Melt the butter in large nonstick skillet over medium-low heat. Add the onion and cook gently for several minutes to infuse the butter with onion flavor. Keep the heat low to avoid burning the butter; a little color is fine. Add the spice blend and garlic-ginger paste and cook for 1 minute or till fragrant, stirring constantly. Add the tomato sauce, stir well, and bring to boil. Reduce heat to simmer. Whisk in almond-cashew butter and milk until thoroughly combined with tomato sauce. Return to a simmer. Add broth (or water) to sauce to reach desired consistency; return to simmer. Add more broth (or water) as needed to thin sauce as desired.

Remove onion from sauce and discard. Stir frozen peas (if using) into sauce. Transfer sliced chicken to sauce. Simmer gently for a few minutes until peas and chicken are heated through.

Serve chicken and sauce over rice. Garnish with chopped parsley and/or sliced almonds if desired.

For ginger rice:

Melt 1 tbsp of butter in saucepan. Add 1 cup of basmati rice, rinsed, 1 1/2 cups of chicken stock, 1/2 tsp salt, and 2 Tbsp ginger-garlic paste. Cover and cook over low heat for about 12 minutes or until rice is tender and the water is nearly evaporated. Serve with the chicken.

It was a fun challenge. We also made some nice little macadamia nut butter mini cheesecakes and I used cashew butter in my favorite simple Noodles in Spicy Peanut Sauce (aka peanut butter spaghetti) and we included cashew-almond butter in the homemade crab ravioli for Joe's birthday and of course there was a sandwich or 2 along the way. I'm going to keep playing but I'm pretty excited that next month's challenge will be up tomorrow and mid-August I'll blog all about it.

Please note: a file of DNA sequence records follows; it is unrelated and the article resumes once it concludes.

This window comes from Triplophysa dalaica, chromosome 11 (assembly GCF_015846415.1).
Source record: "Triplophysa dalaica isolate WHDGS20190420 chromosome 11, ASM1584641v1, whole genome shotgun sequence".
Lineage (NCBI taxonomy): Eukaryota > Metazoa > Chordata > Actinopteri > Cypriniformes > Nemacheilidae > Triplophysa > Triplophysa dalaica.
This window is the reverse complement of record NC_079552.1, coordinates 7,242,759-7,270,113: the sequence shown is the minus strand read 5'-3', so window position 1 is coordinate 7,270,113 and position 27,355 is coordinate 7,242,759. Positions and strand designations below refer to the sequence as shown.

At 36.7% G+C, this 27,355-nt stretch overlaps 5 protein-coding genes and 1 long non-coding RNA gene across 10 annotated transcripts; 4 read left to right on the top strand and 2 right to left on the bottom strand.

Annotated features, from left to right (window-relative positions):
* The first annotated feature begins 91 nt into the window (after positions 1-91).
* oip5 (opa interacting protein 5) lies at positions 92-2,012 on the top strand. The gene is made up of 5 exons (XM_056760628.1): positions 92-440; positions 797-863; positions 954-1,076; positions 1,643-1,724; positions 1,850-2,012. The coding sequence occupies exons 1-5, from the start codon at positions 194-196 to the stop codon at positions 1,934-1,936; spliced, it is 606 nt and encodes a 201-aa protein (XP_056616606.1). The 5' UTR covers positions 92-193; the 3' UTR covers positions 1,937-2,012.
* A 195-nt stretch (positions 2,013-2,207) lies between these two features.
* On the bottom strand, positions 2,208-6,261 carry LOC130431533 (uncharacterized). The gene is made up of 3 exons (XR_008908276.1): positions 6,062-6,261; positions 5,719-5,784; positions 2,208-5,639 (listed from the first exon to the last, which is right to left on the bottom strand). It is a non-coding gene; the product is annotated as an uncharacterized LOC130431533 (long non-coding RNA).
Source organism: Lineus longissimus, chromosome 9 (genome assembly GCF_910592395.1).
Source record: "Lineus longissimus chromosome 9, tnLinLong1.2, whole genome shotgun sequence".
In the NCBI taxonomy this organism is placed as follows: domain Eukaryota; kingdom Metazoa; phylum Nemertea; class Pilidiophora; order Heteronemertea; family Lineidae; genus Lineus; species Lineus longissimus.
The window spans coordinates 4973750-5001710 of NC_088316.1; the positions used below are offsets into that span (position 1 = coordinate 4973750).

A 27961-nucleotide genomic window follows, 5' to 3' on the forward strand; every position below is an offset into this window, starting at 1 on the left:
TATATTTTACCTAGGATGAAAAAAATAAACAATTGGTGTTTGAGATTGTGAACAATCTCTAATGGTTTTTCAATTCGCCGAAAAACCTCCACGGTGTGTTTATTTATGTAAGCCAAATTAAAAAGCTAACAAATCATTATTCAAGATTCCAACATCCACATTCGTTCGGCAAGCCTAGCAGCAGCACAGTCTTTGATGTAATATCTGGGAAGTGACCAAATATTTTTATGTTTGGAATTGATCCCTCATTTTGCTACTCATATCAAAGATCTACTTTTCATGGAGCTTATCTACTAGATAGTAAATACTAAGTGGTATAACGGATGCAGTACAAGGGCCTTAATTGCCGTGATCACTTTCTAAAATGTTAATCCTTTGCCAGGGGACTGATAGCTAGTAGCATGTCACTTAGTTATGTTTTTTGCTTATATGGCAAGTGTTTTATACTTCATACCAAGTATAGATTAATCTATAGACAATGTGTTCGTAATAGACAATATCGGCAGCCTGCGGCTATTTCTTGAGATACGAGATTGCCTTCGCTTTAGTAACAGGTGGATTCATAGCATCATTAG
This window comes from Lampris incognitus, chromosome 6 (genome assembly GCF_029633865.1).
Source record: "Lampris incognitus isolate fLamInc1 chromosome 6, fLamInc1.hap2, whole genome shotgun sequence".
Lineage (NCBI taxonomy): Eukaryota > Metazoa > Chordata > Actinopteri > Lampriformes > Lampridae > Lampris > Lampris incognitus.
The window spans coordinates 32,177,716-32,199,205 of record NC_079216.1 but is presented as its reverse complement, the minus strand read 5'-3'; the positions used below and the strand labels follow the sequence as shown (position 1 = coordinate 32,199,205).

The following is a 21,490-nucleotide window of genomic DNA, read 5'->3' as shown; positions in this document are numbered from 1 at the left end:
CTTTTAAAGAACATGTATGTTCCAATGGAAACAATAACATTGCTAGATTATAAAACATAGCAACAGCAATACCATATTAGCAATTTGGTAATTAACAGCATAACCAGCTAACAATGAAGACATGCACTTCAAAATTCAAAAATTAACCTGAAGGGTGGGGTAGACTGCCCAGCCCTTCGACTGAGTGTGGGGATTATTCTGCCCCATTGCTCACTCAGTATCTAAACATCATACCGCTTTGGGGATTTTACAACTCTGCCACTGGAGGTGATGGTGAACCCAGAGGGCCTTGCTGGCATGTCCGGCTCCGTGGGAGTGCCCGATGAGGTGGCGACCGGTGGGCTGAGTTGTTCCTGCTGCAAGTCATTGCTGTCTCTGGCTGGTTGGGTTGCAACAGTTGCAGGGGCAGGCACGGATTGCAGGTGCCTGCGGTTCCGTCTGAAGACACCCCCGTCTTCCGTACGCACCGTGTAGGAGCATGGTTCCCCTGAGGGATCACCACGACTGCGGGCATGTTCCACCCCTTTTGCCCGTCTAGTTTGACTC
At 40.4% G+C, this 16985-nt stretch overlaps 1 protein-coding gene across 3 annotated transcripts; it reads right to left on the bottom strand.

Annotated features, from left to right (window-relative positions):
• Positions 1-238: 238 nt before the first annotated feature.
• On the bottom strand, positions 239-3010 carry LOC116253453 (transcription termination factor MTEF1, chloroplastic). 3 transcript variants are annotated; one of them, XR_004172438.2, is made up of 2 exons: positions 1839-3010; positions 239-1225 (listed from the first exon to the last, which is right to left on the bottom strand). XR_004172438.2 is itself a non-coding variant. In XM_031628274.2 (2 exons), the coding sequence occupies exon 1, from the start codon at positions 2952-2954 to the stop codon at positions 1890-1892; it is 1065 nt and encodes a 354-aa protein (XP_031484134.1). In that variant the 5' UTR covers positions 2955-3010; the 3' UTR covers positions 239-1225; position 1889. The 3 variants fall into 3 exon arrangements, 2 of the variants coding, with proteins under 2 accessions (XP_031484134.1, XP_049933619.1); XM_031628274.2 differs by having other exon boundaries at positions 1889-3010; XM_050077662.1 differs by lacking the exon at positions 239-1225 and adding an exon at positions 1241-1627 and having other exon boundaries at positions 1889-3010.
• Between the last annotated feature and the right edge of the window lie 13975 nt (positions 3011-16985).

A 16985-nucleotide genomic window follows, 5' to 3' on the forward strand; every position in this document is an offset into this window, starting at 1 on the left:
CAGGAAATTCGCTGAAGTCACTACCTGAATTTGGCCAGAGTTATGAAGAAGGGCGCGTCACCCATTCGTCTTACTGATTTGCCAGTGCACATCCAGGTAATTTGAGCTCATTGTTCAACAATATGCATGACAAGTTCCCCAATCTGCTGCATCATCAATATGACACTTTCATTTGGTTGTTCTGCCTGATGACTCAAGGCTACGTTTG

1. Welcome to the DK! And congrats on your first challenge. I love the sound of that lime cashew sauce. I could totally dip a mango in that. ^_^

  2. Hello and welcome to the Daring Cooks' and congratulations on your 1st challenge I hope you have many happy experiences with us.

    It sounds like you really enjoyed this challenge and even better you found some new delicious recipes to have again and again. Yes I totally agree with you the Asian noddle sauce is plate-licking good I made it about 12 since the start of the challenge. Nice photos also.

    Cheers from Audax in Sydney Australia.